8. Success in virtual meetings depends on internal support and integration. Meeting professionals know what helped them start their virtual meetings strategies. Leadership support, setting up an internal support team and integrating with other business processes helped adoption.
9. Key barriers include user adoption and technology and organizational challenges. Technology and perception of technology challenges from skeptics put virtual meetings teams on defense early. And many meeting professionals say that success requires strong cross-functional partnerships among their meetings, travel, learning and development and IT departments.
10. Organizations are strategic sourcing, but don’t know why. Some organizations have strategic sourcing in place for virtual meetings, but lack a definition for “virtual meetings” or formal virtual meetings policies.
11. IT leads purchasing decisions. IT traditionally sources virtual events technology and manages procurement. In some cases, first-wave virtual arrived via IT to combat early adopters who were sampling technologies by trial and error.
12. Cost savings were the primary incentive for virtual meeting adoption. Given the current economic climate, cost savings were a huge driver for virtual meeting adoption. In some cases, organizations have meetings budgets, but no travel budgets.
13. Virtual meetings offer more than just cost savings. While cost savings are important, organizations also use virtual meetings to reduce out-of-office time, diminish demand on executives and backup last-minute meetings. For marketing, organizations use virtual meetings to move prospects through the sales pipeline.
14. Virtual meetings create a new vocabulary for meeting planners. The virtual meetings vocabulary is full of words: semi-live, bandwidth, player, synchronous, asynchronous, switcher and streaming. Virtual meeting planners don’t have to be tech experts; they just need to feel comfortable around technology and its language.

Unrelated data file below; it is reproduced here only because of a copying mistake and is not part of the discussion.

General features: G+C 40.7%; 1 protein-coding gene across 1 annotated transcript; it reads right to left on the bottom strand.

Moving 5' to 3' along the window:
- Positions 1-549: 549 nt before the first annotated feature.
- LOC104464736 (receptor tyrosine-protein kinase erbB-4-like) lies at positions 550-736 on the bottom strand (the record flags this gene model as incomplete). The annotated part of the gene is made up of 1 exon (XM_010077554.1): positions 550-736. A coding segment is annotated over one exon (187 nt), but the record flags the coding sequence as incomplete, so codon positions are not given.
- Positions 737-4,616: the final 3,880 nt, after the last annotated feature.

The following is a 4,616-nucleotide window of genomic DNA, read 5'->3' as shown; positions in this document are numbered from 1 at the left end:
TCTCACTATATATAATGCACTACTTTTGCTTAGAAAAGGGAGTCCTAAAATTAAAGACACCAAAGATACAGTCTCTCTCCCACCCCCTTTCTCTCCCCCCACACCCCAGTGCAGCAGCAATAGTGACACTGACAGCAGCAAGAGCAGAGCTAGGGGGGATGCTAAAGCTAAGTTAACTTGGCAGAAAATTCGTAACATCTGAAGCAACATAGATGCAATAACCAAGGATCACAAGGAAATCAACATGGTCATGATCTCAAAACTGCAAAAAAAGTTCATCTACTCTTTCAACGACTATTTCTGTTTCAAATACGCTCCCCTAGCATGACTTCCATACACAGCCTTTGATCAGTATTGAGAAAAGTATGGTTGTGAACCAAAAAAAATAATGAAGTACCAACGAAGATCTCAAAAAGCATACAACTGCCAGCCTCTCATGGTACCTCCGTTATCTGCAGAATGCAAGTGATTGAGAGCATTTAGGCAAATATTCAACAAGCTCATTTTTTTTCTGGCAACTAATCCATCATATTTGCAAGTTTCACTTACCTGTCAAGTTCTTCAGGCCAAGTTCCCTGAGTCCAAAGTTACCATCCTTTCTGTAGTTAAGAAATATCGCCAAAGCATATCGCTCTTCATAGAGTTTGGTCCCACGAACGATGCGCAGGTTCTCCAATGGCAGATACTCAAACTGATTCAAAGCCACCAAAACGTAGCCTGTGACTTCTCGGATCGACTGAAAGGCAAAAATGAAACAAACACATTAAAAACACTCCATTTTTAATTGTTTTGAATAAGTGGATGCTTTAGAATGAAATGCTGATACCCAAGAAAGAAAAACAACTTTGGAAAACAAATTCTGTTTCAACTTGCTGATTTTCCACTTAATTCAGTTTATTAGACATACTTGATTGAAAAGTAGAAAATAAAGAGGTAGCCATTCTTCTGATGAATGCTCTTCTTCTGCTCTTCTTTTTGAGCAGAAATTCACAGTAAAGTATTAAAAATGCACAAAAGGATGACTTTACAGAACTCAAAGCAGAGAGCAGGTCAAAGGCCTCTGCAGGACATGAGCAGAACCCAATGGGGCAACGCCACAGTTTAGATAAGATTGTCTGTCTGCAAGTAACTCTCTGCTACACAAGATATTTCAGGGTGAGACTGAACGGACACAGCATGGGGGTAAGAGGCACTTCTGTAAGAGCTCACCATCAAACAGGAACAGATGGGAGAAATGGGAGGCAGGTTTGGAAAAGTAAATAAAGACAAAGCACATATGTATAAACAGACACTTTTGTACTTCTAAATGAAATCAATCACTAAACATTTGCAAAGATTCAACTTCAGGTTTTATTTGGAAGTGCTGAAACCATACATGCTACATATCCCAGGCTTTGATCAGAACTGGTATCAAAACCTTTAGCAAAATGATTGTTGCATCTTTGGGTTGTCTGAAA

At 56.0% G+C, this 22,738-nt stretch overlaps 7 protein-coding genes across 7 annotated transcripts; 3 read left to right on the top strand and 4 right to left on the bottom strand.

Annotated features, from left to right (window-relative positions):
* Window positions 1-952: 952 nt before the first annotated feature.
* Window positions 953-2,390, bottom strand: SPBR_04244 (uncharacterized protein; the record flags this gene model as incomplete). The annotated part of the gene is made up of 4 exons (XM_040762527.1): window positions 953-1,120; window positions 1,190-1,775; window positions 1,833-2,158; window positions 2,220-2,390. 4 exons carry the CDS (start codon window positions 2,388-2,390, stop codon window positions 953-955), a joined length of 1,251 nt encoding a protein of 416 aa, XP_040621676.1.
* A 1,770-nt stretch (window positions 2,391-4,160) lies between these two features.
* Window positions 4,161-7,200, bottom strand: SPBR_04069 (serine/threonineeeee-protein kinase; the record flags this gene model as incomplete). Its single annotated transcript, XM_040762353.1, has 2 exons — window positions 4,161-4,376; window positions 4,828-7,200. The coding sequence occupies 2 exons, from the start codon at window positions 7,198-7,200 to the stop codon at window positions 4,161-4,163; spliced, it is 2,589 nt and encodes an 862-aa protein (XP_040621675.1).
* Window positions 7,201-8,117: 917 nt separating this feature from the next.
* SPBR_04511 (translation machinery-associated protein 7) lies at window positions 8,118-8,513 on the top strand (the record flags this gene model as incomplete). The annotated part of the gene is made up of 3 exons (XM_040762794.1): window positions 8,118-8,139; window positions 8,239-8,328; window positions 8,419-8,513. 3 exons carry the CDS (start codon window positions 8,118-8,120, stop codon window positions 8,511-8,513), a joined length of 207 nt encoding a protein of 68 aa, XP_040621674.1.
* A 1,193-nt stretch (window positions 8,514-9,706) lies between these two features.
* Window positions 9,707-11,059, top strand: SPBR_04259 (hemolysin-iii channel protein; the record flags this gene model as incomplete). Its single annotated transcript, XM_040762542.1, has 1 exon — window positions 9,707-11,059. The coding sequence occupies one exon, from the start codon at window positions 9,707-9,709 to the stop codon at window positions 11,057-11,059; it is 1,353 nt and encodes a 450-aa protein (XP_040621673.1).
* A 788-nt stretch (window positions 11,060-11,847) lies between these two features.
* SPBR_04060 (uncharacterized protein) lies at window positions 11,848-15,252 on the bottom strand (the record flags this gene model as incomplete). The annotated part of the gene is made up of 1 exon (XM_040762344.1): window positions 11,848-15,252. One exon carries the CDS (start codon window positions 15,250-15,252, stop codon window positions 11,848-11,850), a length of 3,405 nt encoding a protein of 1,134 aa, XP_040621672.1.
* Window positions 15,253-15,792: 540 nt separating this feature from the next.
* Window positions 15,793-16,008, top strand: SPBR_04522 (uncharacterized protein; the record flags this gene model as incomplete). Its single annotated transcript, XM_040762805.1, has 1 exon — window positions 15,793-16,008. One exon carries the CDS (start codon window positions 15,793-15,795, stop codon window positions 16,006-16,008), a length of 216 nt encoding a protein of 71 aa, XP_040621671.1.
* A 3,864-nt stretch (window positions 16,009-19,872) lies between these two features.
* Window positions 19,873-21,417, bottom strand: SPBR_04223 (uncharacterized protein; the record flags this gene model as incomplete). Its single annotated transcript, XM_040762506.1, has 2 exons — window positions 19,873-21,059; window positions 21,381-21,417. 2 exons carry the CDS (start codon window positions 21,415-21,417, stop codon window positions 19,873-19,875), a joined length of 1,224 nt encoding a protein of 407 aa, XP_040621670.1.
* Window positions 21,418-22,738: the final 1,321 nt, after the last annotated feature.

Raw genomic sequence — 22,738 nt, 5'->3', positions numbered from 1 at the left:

15. Virtual meeting planners are more content-focused than their peers. Content delivery for virtual meetings is much different than face-to-face events, and so planners tend to get more involved in the former, including virtual speakers, presentations, content recording and repurposing, moderation and curation.
16. Virtual meeting planners need good organizational and customer services skills and a fearless view of technology. Respondents agree that virtual planners need to be comfortable with technology, but none of them thought planners needed to be technology experts.
17. There are few resources for developing virtual meeting planners. As organizations staff up and scale up their virtual meetings strategies, they are having problems finding qualified people. Most planners get their knowledge from attending virtual meetings, talking with other planners and training with technology suppliers.
18. The wealth of data in virtual platforms is under-utilized. While virtual platforms provide detailed delegate-level data, most organizations only use basic reporting and measurement capabilities.
19. Virtual meetings can segment an audience into a unit of one person. Sophisticated virtual meetings planners segment data to the individual level, compared with most face-to-face planners who look at data in aggregate. Some companies use the former for lead nurturing and education.
20. Performance metrics help virtual meeting planners assess success. In much the way that sports use metrics to assess athlete performance, measurements (registered versus attended, repeat versus new, percent in-platform time versus total content available) help sophisticated planners calculate performance and identify opportunities for improvement. One+
Jenise Fryatt; Rosa Garriga; Ruud Janssen, CMM; and Richard John also contributed to this article.
Virtual Meetings Tools
Visit www.mpiweb.org/research to read The Strategic Value of Virtual Meetings and Events research paper, which is accompanied by an in-depth How-To guide that demonstrates how planners can establish virtual events strategies. Also, read through a concise Lessons Learned paper for quick-hit tips.
business of meetings,
future of meetings,
One+ February 2012,